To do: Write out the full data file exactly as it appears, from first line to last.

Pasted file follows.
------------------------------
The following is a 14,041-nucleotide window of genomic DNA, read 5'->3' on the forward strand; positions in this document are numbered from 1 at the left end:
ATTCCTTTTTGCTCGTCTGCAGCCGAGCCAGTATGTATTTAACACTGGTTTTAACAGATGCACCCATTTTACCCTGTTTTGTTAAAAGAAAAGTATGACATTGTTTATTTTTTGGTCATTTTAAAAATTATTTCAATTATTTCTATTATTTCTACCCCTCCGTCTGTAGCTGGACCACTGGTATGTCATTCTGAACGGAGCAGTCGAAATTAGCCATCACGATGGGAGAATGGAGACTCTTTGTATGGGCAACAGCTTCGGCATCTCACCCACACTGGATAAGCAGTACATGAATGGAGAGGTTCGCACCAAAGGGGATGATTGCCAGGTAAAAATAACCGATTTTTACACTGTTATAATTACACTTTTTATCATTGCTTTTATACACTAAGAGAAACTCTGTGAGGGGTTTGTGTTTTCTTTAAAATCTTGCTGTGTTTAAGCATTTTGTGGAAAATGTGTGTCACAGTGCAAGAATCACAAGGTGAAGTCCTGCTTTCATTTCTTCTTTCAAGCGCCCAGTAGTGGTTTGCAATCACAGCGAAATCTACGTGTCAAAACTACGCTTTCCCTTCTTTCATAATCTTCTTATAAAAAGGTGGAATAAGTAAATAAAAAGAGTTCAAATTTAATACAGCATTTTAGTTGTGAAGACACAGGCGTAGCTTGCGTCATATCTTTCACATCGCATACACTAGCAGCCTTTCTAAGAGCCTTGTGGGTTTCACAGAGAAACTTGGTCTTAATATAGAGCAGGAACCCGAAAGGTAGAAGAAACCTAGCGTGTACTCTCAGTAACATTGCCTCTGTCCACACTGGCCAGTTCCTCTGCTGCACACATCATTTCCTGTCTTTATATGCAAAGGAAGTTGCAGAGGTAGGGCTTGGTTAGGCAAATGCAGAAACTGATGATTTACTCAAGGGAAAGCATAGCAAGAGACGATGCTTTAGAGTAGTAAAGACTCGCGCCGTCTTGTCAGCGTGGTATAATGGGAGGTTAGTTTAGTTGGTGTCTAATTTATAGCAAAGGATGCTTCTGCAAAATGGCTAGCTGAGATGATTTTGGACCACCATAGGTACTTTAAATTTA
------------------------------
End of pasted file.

The following is a 14,041-nucleotide window of genomic DNA, read 5'->3' on the forward strand; positions in this document are numbered from 1 at the left end:
ATTCCTTTTTGCTCGTCTGCAGCCGAGCCAGTATGTATTTAACACTGGTTTTAACAGATGCACCCATTTTACCCTGTTTTGTTAAAAGAAAAGTATGACATTGTTTATTTTTTGGTCATTTTAAAAATTATTTCAATTATTTCTATTATTTCTACCCCTCCGTCTGTAGCTGGACCACTGGTATGTCATTCTGAACGGAGCAGTCGAAATTAGCCATCACGATGGGAGAATGGAGACTCTTTGTATGGGCAACAGCTTCGGCATCTCACCCACACTGGATAAGCAGTACATGAATGGAGAGGTTCGCACCAAAGGGGATGATTGCCAGGTAAAAATAACCGATTTTTACACTGTTATAATTACACTTTTTATCATTGCTTTTATACACTAAGAGAAACTCTGTGAGGGGTTTGTGTTTTCTTTAAAATCTTGCTGTGTTTAAGCATTTTGTGGAAAATGTGTGTCACAGTGCAAGAATCACAAGGTGAAGTCCTGCTTTCATTTCTTCTTTCAAGCGCCCAGTAGTGGTTTGCAATCACAGCGAAATCTACGTGTCAAAACTACGCTTTCCCTTCTTTCATAATCTTCTTATAAAAAGGTGGAATAAGTAAATAAAAAGAGTTCAAATTTAATACAGCATTTTAGTTGTGAAGACACAGGCGTAGCTTGCGTCATATCTTTCACATCGCATACACTAGCAGCCTTTCTAAGAGCCTTGTGGGTTTCACAGAGAAACTTGGTCTTAATATAGAGCAGGAACCCGAAAGGTAGAAGAAACCTAGCGTGTACTCTCAGTAACATTGCCTCTGTCCACACTGGCCAGTTCCTCTGCTGCACACATCATTTCCTGTCTTTATATGCAAAGGAAGTTGCAGAGGTAGGGCTTGGTTAGGCAAATGCAGAAACTGATGATTTACTCAAGGGAAAGCATAGCAAGAGACGATGCTTTAGAGTAGTAAAGACTCGCGCCGTCTTGTCAGCGTGGTATAATGGGAGGTTAGTTTAGTTGGTGTCTAATTTATAGCAAAGGATGCTTCTGCAAAATGGCTAGCTGAGATGATTTTGGACCACCATAGGTACTTTAAATTTA